What is the place of occultism, black magic, Christianity, Islam, and syncretism, in Nigerian politics, government, and governance? In the first place, the received Western and Arabian religions predominant in Nigeria today met Africa with its full religions and practices. Chief among these are animism and the deification of ancestors. In animistic beliefs, objects, creatures and places possessed distinct spiritual essences. Plants, rivers, animals, human handiworks like wood carvings, weather, astrology, etc, were personified, made to possess the animated existence and life of a living being. In other words, Africans created their gods in their own image and worshipped, most times, their own creations. Thus, when the west invaded Africa, armed with Quran and Bible in one hand and commerce in another, they met people who had centuries-old religious practices that had meandered into their bloodstreams and DNA. Over a century after this attempt to wipe away the culture and religion of Africa however, Africans still go back to their animism to explain their existence, their politics, economy, and sundry life issues. It is why a pastor will be found burying a human being or other fetish things in the periphery of his church.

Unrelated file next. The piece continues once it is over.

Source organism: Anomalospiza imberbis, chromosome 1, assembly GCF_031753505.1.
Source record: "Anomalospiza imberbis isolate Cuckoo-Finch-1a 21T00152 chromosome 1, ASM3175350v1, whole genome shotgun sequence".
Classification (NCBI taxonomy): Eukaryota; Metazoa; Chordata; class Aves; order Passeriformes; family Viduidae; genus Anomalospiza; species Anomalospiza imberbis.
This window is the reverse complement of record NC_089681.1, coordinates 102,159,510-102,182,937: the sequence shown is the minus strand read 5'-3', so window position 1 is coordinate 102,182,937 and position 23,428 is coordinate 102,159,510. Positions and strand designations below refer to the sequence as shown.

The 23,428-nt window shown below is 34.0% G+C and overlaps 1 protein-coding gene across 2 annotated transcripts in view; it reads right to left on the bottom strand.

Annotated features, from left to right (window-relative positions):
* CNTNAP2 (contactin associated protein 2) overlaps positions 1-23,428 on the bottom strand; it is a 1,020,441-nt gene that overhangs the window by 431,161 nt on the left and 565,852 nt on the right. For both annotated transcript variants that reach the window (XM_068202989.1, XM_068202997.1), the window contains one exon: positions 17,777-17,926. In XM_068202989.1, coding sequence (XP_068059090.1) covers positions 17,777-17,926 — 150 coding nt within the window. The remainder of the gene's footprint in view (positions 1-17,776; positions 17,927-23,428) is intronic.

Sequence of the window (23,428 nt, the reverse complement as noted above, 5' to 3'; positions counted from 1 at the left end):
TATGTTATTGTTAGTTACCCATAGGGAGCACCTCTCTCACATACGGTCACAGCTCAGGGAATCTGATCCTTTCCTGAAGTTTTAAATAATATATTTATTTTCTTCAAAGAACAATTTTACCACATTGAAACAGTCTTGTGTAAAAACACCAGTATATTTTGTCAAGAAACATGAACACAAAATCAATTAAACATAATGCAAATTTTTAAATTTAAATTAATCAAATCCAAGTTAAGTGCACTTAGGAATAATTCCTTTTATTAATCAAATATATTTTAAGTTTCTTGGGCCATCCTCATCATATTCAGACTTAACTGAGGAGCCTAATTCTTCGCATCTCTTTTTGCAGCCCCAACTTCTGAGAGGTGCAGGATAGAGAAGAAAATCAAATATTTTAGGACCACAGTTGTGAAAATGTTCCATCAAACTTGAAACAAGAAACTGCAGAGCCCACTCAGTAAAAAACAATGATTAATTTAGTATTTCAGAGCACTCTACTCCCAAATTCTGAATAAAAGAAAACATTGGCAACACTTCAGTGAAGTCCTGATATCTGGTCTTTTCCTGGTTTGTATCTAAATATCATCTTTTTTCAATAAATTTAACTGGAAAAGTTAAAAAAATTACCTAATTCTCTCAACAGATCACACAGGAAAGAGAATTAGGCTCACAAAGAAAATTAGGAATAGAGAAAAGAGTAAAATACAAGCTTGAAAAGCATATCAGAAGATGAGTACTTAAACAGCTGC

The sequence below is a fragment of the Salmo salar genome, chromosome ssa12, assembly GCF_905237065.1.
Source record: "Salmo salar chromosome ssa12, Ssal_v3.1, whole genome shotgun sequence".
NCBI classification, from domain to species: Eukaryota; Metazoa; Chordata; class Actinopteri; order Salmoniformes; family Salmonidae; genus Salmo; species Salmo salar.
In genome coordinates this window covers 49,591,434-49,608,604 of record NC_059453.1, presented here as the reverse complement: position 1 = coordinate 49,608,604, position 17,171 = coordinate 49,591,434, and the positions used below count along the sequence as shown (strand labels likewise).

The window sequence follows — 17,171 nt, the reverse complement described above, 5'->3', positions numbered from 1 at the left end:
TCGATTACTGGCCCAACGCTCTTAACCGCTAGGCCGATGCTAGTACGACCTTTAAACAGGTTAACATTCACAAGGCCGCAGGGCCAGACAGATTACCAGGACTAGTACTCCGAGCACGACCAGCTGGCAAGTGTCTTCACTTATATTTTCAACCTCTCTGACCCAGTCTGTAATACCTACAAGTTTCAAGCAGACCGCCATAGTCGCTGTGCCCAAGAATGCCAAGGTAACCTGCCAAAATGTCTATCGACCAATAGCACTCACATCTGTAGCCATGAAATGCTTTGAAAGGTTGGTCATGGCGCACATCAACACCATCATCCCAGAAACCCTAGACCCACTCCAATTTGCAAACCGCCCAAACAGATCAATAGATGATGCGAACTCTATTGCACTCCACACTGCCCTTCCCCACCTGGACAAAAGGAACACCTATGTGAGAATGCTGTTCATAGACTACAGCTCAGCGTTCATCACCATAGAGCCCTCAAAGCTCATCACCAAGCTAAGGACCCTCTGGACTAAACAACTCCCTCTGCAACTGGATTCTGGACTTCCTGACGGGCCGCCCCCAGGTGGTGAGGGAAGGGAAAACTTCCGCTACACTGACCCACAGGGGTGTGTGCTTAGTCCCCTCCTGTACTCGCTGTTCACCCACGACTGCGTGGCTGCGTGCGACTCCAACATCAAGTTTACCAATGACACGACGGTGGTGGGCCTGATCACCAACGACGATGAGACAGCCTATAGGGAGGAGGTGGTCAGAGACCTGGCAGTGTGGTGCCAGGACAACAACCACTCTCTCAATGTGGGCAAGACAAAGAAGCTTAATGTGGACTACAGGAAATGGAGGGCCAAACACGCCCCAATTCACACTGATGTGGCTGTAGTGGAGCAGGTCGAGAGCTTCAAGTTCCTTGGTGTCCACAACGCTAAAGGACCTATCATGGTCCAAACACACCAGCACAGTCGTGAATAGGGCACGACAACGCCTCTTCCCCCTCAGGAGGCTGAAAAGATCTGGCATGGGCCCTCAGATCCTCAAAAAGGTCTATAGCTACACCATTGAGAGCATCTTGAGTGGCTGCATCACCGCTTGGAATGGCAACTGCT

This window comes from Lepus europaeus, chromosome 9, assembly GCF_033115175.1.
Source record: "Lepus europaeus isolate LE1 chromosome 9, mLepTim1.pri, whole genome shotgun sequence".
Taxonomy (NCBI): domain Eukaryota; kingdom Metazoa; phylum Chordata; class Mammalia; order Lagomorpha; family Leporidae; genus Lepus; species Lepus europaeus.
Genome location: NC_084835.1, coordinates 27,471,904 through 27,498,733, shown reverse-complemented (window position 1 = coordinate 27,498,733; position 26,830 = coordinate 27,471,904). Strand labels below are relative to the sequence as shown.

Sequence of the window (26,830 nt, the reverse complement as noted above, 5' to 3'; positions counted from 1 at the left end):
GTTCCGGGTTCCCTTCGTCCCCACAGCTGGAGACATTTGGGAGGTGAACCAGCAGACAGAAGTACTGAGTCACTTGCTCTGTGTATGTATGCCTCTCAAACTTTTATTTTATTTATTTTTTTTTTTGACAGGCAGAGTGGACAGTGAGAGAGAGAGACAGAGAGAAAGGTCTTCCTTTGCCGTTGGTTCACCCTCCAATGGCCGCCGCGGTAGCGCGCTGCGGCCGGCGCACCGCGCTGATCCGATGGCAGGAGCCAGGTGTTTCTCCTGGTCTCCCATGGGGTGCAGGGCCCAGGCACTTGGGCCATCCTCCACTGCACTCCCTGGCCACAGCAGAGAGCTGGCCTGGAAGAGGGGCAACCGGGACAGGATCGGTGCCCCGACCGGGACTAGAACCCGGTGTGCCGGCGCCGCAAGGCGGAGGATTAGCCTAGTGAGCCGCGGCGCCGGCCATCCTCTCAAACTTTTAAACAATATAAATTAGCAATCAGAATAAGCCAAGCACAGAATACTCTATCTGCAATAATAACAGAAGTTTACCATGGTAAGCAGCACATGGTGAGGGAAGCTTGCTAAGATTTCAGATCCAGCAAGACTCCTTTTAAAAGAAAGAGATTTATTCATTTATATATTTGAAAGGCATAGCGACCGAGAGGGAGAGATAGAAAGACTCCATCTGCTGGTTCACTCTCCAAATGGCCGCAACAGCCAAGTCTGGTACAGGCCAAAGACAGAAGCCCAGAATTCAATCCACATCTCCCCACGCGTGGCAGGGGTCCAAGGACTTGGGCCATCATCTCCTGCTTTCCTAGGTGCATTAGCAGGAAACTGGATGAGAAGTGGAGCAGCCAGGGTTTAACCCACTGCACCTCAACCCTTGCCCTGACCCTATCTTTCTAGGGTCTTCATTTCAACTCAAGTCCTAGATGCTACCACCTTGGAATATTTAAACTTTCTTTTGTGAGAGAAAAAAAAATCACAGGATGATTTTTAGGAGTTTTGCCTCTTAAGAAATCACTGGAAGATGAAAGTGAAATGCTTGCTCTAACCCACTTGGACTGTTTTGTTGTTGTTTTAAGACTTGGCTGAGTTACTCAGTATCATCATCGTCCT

African politics is replete with this. At a conservative estimate, ninety per cent of people who go into political offices wangle their ways through by exploring the wands of the metaphysics of African religion.